How come? Because German exporters from car manufacturers to machine tool producers have realized that they cannot compete on price alone. So they have focused on quality, on marketing, on global expansion and on servicing their customers' needs wherever they are, even as they have sought to whack costs out of their system.
Olaf Wortmann, an economist at the German Engineering Federation, whose members - largely machine-tool manufacturers - have boosted production by a blistering 39% in the past five years, says the last time business boomed so strongly was back in the late 1950s. The firms' biggest problems these days, he says, aren't caused by exchange rates but by production bottlenecks - currently, the industry is running its plants at 92% capacity. "All the talk about currency 'pain thresholds' is rather tiring," Wortmann says. "Of course the declining dollar does hurt, but it is overshadowed by many other positive factors." In particular, for German machine-tool companies, the strong demand from Russia, Chile, Canada, the Middle East and other places with strong natural resource sectors.
Will that story line continue? The latest data for the euro countries released this week shows that economic growth actually picked up in the third quarter. The eurozone economy is currently growing at an annualized rate of 2.6% - stronger than forecast and far better than almost any other quarter of this decade. As usual, economists are warning that there are big risks ahead, including the slowing U.S. economy, business uncertainty about the credit market problems and, of course, the falling dollar.
Olivier Gasnier at French bank Société Générale, for example, says he expects exports to be "far less dynamic" in coming months because of weaker international demand and "a loss of competitiveness triggered by the euro appreciation." That may be so, but as the European Commission pointed out in its latest economic forecast, while there are some signs that growth may be peaking, "the economic sentiment indicators remain well above their long-term average." Its conclusion: we should expect "relatively firm real GDP growth in the coming quarter."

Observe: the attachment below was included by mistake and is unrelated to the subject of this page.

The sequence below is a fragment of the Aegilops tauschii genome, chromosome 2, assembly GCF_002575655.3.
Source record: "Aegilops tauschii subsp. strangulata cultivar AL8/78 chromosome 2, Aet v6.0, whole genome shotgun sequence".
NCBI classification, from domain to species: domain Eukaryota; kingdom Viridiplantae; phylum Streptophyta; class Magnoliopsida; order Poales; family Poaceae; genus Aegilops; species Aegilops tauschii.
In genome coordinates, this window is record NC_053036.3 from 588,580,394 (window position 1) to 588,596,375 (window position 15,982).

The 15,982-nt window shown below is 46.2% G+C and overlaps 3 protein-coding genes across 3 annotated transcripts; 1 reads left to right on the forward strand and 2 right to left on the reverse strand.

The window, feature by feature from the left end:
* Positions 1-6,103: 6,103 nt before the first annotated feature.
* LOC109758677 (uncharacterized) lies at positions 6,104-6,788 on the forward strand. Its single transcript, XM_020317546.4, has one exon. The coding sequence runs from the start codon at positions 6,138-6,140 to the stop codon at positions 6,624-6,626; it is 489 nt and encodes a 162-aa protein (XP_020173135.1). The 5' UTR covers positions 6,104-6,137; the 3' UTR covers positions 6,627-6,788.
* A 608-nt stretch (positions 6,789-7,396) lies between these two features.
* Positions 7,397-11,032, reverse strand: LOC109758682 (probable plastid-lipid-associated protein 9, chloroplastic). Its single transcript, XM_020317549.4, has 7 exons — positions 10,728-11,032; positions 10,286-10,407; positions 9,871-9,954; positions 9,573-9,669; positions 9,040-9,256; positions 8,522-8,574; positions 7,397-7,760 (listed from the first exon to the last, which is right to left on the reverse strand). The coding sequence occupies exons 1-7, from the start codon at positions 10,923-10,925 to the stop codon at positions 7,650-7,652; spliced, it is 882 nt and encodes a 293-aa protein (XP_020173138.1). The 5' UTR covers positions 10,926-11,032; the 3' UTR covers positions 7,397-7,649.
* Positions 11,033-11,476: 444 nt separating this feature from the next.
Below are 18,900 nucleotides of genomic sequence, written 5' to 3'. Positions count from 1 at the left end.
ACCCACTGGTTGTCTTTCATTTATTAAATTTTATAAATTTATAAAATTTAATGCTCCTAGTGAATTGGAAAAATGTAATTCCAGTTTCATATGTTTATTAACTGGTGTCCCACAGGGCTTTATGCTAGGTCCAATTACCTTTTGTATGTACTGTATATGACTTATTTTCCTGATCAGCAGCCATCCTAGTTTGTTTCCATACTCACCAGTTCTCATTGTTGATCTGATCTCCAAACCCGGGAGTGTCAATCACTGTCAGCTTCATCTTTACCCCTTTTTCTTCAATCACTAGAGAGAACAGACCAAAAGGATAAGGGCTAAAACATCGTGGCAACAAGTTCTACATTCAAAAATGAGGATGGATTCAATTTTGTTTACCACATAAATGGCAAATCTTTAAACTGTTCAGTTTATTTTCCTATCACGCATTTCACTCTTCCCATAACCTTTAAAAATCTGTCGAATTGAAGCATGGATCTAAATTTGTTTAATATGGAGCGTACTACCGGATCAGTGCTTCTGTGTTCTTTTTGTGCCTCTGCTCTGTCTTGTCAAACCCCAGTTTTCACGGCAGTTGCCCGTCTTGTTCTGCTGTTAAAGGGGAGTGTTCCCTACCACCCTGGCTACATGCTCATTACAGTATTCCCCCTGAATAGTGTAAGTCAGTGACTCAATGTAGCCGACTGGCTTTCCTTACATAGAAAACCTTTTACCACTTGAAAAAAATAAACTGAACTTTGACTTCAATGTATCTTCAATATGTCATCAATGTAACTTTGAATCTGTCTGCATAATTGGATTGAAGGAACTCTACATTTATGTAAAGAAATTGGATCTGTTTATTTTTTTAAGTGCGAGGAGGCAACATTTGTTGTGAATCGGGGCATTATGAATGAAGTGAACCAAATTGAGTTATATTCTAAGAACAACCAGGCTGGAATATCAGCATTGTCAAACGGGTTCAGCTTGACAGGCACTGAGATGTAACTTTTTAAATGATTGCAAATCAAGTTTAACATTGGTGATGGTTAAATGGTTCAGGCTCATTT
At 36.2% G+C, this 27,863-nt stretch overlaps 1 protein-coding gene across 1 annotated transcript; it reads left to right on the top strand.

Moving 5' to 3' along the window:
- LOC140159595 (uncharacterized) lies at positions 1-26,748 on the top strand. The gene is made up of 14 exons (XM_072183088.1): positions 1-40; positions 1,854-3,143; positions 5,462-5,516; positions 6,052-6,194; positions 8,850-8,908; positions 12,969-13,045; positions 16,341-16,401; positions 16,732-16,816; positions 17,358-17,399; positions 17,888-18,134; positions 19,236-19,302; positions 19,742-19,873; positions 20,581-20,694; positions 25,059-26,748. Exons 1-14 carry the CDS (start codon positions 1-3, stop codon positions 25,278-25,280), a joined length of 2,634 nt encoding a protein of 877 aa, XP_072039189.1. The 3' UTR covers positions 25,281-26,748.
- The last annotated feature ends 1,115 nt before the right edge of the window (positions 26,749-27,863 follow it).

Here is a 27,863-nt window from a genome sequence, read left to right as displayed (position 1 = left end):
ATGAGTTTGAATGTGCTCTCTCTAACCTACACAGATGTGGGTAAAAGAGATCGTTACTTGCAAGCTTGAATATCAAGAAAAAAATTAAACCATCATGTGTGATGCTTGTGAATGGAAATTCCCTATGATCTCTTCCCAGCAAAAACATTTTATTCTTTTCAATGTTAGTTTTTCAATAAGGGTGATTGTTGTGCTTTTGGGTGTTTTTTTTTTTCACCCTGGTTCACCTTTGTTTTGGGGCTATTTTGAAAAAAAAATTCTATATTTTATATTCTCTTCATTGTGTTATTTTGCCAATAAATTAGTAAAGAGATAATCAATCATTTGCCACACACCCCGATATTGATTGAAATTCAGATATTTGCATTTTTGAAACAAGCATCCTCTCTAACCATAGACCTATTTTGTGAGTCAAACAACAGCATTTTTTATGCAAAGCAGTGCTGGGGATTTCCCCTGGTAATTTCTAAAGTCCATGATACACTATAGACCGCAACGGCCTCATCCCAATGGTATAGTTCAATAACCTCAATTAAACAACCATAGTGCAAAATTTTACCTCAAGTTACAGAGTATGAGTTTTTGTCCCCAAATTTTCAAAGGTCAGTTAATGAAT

The one area of real concern in Europe relating to currencies is the Chinese yuan, which is roughly pegged to the dollar. The E.U. has been running a robust trade surplus with the United States, notwithstanding the greenback's decline, but its trade with China is looking ever more lopsided. Last year, its deficit with China hit $185 billion. Like the United States, European governments are now trying to put pressure on China to revalue its currency. Later this month, a delegation of officials including the ECB's Trichet and the E.U.'s two top economic policy officials, Commissioner Joaquin Almunia and Luxembourg Prime Minister Jean-Claude Juncker, will travel to China to apply the pressure in person.
"China must come to grips with the idea that an undervalued currency is not only damaging for the global economy, and in particular for Europe, but also that it does not serve China's domestic interest, with inflation and excessive liquidities becoming an important problem for them," Ernst-Antoine Seillière, who runs Europe's main business lobby, said this week.